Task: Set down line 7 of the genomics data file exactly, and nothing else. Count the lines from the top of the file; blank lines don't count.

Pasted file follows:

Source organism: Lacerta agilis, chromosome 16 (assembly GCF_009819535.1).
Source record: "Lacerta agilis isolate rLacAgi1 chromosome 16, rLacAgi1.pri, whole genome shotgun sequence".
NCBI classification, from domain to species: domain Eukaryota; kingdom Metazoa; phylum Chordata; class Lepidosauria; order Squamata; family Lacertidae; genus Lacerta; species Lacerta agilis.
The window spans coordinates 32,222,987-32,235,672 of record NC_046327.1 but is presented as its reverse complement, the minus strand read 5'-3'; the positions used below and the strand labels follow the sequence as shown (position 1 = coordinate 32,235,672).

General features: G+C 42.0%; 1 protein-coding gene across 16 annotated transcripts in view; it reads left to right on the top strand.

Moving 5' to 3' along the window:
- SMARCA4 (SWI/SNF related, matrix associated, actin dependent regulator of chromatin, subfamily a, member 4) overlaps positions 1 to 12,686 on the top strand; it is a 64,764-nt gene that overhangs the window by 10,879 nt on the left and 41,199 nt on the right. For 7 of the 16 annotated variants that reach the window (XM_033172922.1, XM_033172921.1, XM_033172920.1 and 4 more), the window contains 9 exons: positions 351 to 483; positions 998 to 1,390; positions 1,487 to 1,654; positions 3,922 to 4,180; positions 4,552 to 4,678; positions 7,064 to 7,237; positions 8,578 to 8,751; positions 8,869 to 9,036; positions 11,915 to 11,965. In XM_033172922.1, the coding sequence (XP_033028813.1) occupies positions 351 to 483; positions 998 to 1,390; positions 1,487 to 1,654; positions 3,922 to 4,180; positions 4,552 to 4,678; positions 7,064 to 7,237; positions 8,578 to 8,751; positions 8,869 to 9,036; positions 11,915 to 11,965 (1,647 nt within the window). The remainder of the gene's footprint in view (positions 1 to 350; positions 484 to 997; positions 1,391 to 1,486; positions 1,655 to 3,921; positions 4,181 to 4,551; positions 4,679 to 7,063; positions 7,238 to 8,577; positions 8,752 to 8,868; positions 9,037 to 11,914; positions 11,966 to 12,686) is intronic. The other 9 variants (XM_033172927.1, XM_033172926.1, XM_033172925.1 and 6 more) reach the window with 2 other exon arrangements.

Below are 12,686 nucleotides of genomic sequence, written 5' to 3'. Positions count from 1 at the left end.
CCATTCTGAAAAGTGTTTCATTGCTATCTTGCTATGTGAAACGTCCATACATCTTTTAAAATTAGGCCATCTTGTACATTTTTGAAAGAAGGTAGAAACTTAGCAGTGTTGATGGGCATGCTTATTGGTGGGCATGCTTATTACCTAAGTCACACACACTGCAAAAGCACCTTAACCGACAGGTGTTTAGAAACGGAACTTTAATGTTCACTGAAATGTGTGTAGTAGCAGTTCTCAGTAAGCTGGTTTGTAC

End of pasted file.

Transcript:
- SMARCA4 (SWI/SNF related, matrix associated, actin dependent regulator of chromatin, subfamily a, member 4) overlaps positions 1 to 12,686 on the top strand; it is a 64,764-nt gene that overhangs the window by 10,879 nt on the left and 41,199 nt on the right. For 7 of the 16 annotated variants that reach the window (XM_033172922.1, XM_033172921.1, XM_033172920.1 and 4 more), the window contains 9 exons: positions 351 to 483; positions 998 to 1,390; positions 1,487 to 1,654; positions 3,922 to 4,180; positions 4,552 to 4,678; positions 7,064 to 7,237; positions 8,578 to 8,751; positions 8,869 to 9,036; positions 11,915 to 11,965. In XM_033172922.1, the coding sequence (XP_033028813.1) occupies positions 351 to 483; positions 998 to 1,390; positions 1,487 to 1,654; positions 3,922 to 4,180; positions 4,552 to 4,678; positions 7,064 to 7,237; positions 8,578 to 8,751; positions 8,869 to 9,036; positions 11,915 to 11,965 (1,647 nt within the window). The remainder of the gene's footprint in view (positions 1 to 350; positions 484 to 997; positions 1,391 to 1,486; positions 1,655 to 3,921; positions 4,181 to 4,551; positions 4,679 to 7,063; positions 7,238 to 8,577; positions 8,752 to 8,868; positions 9,037 to 11,914; positions 11,966 to 12,686) is intronic. The other 9 variants (XM_033172927.1, XM_033172926.1, XM_033172925.1 and 6 more) reach the window with 2 other exon arrangements.